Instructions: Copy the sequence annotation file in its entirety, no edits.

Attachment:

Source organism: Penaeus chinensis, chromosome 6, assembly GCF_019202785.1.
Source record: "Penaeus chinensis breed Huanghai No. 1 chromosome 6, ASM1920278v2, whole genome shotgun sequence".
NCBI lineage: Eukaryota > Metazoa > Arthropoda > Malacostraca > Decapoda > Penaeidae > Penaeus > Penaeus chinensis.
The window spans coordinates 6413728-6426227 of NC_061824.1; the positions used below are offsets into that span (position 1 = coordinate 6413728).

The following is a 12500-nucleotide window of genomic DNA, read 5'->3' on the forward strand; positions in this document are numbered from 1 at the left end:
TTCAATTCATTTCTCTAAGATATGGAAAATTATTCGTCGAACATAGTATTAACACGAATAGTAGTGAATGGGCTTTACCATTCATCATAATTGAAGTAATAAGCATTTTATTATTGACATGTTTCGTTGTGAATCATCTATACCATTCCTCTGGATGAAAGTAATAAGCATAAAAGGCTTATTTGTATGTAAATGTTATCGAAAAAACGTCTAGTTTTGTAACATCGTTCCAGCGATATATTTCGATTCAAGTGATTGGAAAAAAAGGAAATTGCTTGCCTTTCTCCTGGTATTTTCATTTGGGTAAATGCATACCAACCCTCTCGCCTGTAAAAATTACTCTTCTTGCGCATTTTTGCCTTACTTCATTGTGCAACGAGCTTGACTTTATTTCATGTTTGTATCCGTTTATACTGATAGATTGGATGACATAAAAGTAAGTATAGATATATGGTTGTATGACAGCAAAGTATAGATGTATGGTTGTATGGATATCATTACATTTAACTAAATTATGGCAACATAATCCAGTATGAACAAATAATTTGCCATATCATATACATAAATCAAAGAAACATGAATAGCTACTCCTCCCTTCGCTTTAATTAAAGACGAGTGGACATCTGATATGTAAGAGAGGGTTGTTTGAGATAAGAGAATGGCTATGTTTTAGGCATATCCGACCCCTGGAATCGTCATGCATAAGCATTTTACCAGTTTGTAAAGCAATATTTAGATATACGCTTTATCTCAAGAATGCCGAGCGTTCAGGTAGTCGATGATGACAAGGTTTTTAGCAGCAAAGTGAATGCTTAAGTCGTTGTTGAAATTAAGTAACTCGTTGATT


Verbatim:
Source organism: Penaeus chinensis, chromosome 6, assembly GCF_019202785.1.
Source record: "Penaeus chinensis breed Huanghai No. 1 chromosome 6, ASM1920278v2, whole genome shotgun sequence".
NCBI lineage: Eukaryota > Metazoa > Arthropoda > Malacostraca > Decapoda > Penaeidae > Penaeus > Penaeus chinensis.
The window spans coordinates 6413728-6426227 of NC_061824.1; the positions used below are offsets into that span (position 1 = coordinate 6413728).

The following is a 12500-nucleotide window of genomic DNA, read 5'->3' on the forward strand; positions in this document are numbered from 1 at the left end:
TTCAATTCATTTCTCTAAGATATGGAAAATTATTCGTCGAACATAGTATTAACACGAATAGTAGTGAATGGGCTTTACCATTCATCATAATTGAAGTAATAAGCATTTTATTATTGACATGTTTCGTTGTGAATCATCTATACCATTCCTCTGGATGAAAGTAATAAGCATAAAAGGCTTATTTGTATGTAAATGTTATCGAAAAAACGTCTAGTTTTGTAACATCGTTCCAGCGATATATTTCGATTCAAGTGATTGGAAAAAAAGGAAATTGCTTGCCTTTCTCCTGGTATTTTCATTTGGGTAAATGCATACCAACCCTCTCGCCTGTAAAAATTACTCTTCTTGCGCATTTTTGCCTTACTTCATTGTGCAACGAGCTTGACTTTATTTCATGTTTGTATCCGTTTATACTGATAGATTGGATGACATAAAAGTAAGTATAGATATATGGTTGTATGACAGCAAAGTATAGATGTATGGTTGTATGGATATCATTACATTTAACTAAATTATGGCAACATAATCCAGTATGAACAAATAATTTGCCATATCATATACATAAATCAAAGAAACATGAATAGCTACTCCTCCCTTCGCTTTAATTAAAGACGAGTGGACATCTGATATGTAAGAGAGGGTTGTTTGAGATAAGAGAATGGCTATGTTTTAGGCATATCCGACCCCTGGAATCGTCATGCATAAGCATTTTACCAGTTTGTAAAGCAATATTTAGATATACGCTTTATCTCAAGAATGCCGAGCGTTCAGGTAGTCGATGATGACAAGGTTTTTAGCAGCAAAGTGAATGCTTAAGTCGTTGTTGAAATTAAGTAACTCGTTGATT